Cooking / Savoury

Fresh Bread cooks: Vietnamese Vegetable Curry, Eggplant and Tofu ‘Claypot’

So I got back from Vietnam and wanted to recreate the favourite dishes I ate there. One of the first things I did was my own personal Masterchef moment: I cooked a family birthday lunch for ten people, that needed to cater for vegetarian and non chilli lovers as well as chilli lovers, plus show off some of the things that I really liked eating while I was in Vietnam.

It was a bit of a tall order but I pulled it off my family didn’t complain about the result.

On the menu (note, some of this may not be Vietnamese but all the flavours seemed to mesh enough that I didn’t mind!):

  • Banh xeo (Vietnamese pancakes) for entree
  • Green papaya salad
  • Vietnamese vegetable curry
  • Eggplant & tofu “claypot” – I don’t have a claypot.
  • Beef with bok choy – this for the chilli haters
  • Pork with lemongrass and chilli – this for the chilli lovers
  • Three different bowls of nuoc cham varied by the amount of birdseye chillis that went in (none, half or one)
  • Rice – the rice cooker handled this one. I did nothing.

I was too frazzled to take photos while I was cooking so all I have to show for my efforts is a photo or two of the dishes underway, near the start. I began with the vegetable curry and the eggplant dish, as I figured those two could sit around a bit while I stirfried the other two.

Vietnamese curry underway

Vietnamese curry underway

We cooked Vietnamese vegetable curry in the cooking class that I did while I stayed in Hoi An, and I found it surprising that they just use Indian curry powder for their curries, given the red/green/massaman pastes etc. going on in the country next door. However: who’s to argue.

I used this recipe for Vietnamese seafood curry for the basic curry as it seemed similar to what we cooked in class,  but substituted ingredients at will. Having visited Little Saigon market in Footscray on the Saturday and topping up at Ying Yang supermarket in Forest Hill on the Sunday I had quite the haul of vegetables, fruits, herbs and spices to play with.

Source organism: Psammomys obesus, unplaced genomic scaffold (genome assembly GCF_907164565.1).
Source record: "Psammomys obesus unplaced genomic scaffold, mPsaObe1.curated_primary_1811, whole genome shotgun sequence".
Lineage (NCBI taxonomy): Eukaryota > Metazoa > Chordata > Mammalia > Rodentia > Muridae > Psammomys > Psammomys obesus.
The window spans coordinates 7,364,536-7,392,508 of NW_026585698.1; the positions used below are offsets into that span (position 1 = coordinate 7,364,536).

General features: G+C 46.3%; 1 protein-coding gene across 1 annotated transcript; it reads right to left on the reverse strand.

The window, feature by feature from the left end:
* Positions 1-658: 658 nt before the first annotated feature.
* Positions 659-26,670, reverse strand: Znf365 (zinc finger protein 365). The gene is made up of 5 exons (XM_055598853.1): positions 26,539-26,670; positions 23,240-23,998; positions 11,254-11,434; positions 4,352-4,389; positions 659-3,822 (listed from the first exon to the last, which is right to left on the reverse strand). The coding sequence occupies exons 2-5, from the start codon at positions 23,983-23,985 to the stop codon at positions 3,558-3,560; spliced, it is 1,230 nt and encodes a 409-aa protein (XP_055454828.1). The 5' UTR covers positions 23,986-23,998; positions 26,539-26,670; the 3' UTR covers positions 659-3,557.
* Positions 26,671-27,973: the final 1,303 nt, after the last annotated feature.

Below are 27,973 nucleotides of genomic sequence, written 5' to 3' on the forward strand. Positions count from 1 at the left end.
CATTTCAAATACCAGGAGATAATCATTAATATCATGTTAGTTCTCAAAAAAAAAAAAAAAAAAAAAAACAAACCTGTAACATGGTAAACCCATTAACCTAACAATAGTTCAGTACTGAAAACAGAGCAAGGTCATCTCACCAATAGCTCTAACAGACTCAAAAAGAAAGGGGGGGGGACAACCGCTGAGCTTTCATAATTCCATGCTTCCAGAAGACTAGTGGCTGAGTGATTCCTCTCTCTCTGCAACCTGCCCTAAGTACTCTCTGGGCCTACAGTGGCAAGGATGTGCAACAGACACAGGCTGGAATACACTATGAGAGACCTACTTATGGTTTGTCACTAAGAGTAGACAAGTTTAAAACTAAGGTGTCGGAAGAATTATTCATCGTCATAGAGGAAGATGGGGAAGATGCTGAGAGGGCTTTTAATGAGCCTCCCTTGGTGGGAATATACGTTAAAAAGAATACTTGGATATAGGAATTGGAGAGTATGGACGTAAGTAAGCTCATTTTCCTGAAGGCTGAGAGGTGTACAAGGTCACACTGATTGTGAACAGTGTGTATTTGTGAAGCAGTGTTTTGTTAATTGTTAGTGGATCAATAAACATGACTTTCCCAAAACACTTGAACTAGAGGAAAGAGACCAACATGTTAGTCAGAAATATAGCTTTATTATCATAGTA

It was packed with veggies: eggplant, sweet potato, carrot, bok choy (okay this was on special at Little Saigon, I brought home oodles of it), and mushrooms. It was pretty hot due to the chillies, which suited everyone just fine, except my dad, who can’t handle the heat.

As my brother is vego, I wanted to make sure that more than one of the dishes I cooked for the extended family were vegetarian/vegan so he’d have some options.

One of the other dishes I loved in Vietnam was eggplant and tofu in claypot. I ate my best version at Streets restaurant in Hoi An, potential travellers should note! It had a feelgood factor too as they train up street kids in the hospitality industry. I definitely wanted to make this dish.

Eggplant and tofu in claypot

Eggplant and tofu "in claypot" - aka large frying pan

Unfortunately I didn’t have a recipe for it, so after much umming and ahing and googling, I was running out of time. I decided to use this recipe from Vietnamese Vegan Cuisine as the basis. I changed very little:

  • I did sub out the apple cider vinegar, replacing it with lime juice as I had oodles of limes on hand and was cooking heaps of other dishes requiring lime juice as well.
  • I also used the amount of cornflour that they say in the recipe, but it ended up too gluggy – I’d recommend using a tablespoon less (which I did the next time I cooked this).

The second time I made this I used the wrong kind of tofu (silken instead of firm) in a brain fart moment, which resulted in a similarly tasty dish, however the food looked like vomit as the silken tofu had disintegrated in the wok. If you eat with your eyes… don’t make this mistake!

The recipe creates a delicious dish, if not exactly eggplant tofu in claypot! I’d like to hear of anyone’s recipes for claypot dishes (and also where I can get my hands on a claypot… Asian supermarkets?

Oh and… the lunch went down a treat!


6 thoughts on “Fresh Bread cooks: Vietnamese Vegetable Curry, Eggplant and Tofu ‘Claypot’

    • Thanks! My grandma used to do it just fine, but I guess this is something that improves with practice!

      At the beginning I didn’t even know where to start, just spent half an hour chopping all the vegies 🙂

Leave a Reply

Fill in your details below or click an icon to log in: Logo

You are commenting using your account. Log Out /  Change )

Twitter picture

You are commenting using your Twitter account. Log Out /  Change )

Facebook photo

You are commenting using your Facebook account. Log Out /  Change )

Connecting to %s